Wednesday, May 17, 2006

700 at UC awarded $23 million in exit pay

Lucrative deals for faculty, staff, some with legal claims
Tanya Schevitz, Todd Wallack, Chronicle Staff Writers
Wednesday, May 17, 2006

When UC Berkeley Associate Athletic Director Mark Stephens was passed over for a promotion at Cal last year, the university promised to keep him on the payroll, giving him $183,000 over three years while letting him take a full-time job somewhere else.

Two years ago, UC Davis agreed to give a medical professor, Dr. Casey Daggett, $150,000 in exchange for his resignation and a promise to drop all his legal claims against the university.

In 2002, the UC Berkeley athletic department forced administrator Kevin Reneau to step down but agreed to keep him on the payroll for 2 1/2 years at $86,000 per year so he could reach retirement age and his family could qualify for health care benefits.

During the past five years, UC has negotiated at least 700 separation agreements worth about $23 million, UC spokesman Paul Schwartz said Tuesday in response to a public records request by The Chronicle. The totals were actually higher, he said, because the figures omitted other agreements with employees at UC's three national laboratories or those that involved existing litigation.


Full Story

The continued public airings of each new bit of UC's dirty laundry, and the clear lack of ethical management within the UC system are why I have moved most of my retirement funds out of the UC packages, and into Fidelity funds. I don't think an institution such as UC can have as many of the faults within its infrastructure exposed as UC has in the past 2 1/2 years without the institution realizing significant financial damage.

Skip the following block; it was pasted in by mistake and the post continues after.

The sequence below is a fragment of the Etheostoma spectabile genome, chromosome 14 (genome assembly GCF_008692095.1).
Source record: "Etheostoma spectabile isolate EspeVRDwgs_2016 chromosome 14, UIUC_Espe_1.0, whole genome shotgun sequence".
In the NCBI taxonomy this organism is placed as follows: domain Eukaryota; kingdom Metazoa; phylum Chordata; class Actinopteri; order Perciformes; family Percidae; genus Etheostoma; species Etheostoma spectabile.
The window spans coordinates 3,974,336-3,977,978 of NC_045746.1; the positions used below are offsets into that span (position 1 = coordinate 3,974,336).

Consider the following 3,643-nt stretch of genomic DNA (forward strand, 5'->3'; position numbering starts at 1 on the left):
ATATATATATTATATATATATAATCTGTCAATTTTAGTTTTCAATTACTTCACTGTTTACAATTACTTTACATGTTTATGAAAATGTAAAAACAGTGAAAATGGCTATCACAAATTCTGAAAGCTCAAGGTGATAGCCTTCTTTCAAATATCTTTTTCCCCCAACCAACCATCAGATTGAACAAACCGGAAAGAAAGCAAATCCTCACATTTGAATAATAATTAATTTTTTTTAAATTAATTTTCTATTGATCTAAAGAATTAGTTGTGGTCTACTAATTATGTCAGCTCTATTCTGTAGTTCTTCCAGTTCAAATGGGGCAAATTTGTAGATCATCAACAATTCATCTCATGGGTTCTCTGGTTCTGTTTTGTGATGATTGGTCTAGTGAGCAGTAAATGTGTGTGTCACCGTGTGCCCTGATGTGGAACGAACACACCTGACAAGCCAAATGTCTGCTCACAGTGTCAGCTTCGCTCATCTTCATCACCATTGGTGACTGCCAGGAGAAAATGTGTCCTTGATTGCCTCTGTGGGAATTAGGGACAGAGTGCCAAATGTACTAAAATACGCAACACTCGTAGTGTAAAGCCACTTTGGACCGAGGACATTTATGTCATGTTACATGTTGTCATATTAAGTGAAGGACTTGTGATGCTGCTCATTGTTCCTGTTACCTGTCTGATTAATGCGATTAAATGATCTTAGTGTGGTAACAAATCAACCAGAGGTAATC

Of course LANL has done a good bit of this too. Remember those managers who left after Walp/Doran? They got one year's pay, so they'd be quiet. The VP Bruce Darling testified before Congress that it pained him to pay the money but "on advice of counsel" it was paid. Of course "counsel" was directly involved in the case, so they had their own interests. Walp won a $900K settlement.

All of this, like the UC instances, are in fact "hush money". Public institutions should take these cases to open court, where the records are public, and we can see the evidence. Paying hush money simply allows the corruption to continue. Which is exactly why it is paid.... so the corruption can continue.

Walp/Doran and the cover up by LANL management, and legal counsel, led directly to competition of the contract. UC inaction was a part of the cover up, as they came, saw, and declared that Browne had the situation well in hand. The all too typical UC response to LANL problems. Too bad the Congress didn't buy it. So, now we have LANS, and the corruption figures to continue, as UC is still involved. We must hope for a thorough house cleaning California, and that some of it slops over into New Mexico.
When there's a settlement/payoff, presumably there is a manager or two responsible for the underlying employee abuse that led to it. I'd be curious to find out how many of the managers implicated by these 700-plus settlements/payoffs were ever disciplined. Even more revealing perhaps is the number that were promoted afterwards. Arrogance knows no shame.
I agree with Doug. What's next? Are we going to hear about some links/kickbacks between MLPs and Trusts UCRP has invested in and some folks within the UC hierarchy or their cronies?

It hardly sounds like it's all "hush money" - some of it sounds like "good ol' boys" taking care of their pals.

Well, now I need the list of those people so that when the Alumni Association of the UC campus where I got a degree calls to ask for a donation to help students deal with higher fees, I can tell them where to go.

Whew, at least Bob Dynes is still President. Thought the Regents were going to get rid of him there for a minute.
"Whew"? Is that a "whew" with your nose being held shut, or a "whew, whatta relief that UC will still be served by the likes of Bob Dynes, erstwhile physicist extraordinaire (-it could be WAY worse)"?
Too bad UC is too well connected with CA politics to face a federal RICO indictment.
Post a Comment

<< Home

This page is powered by Blogger. Isn't yours?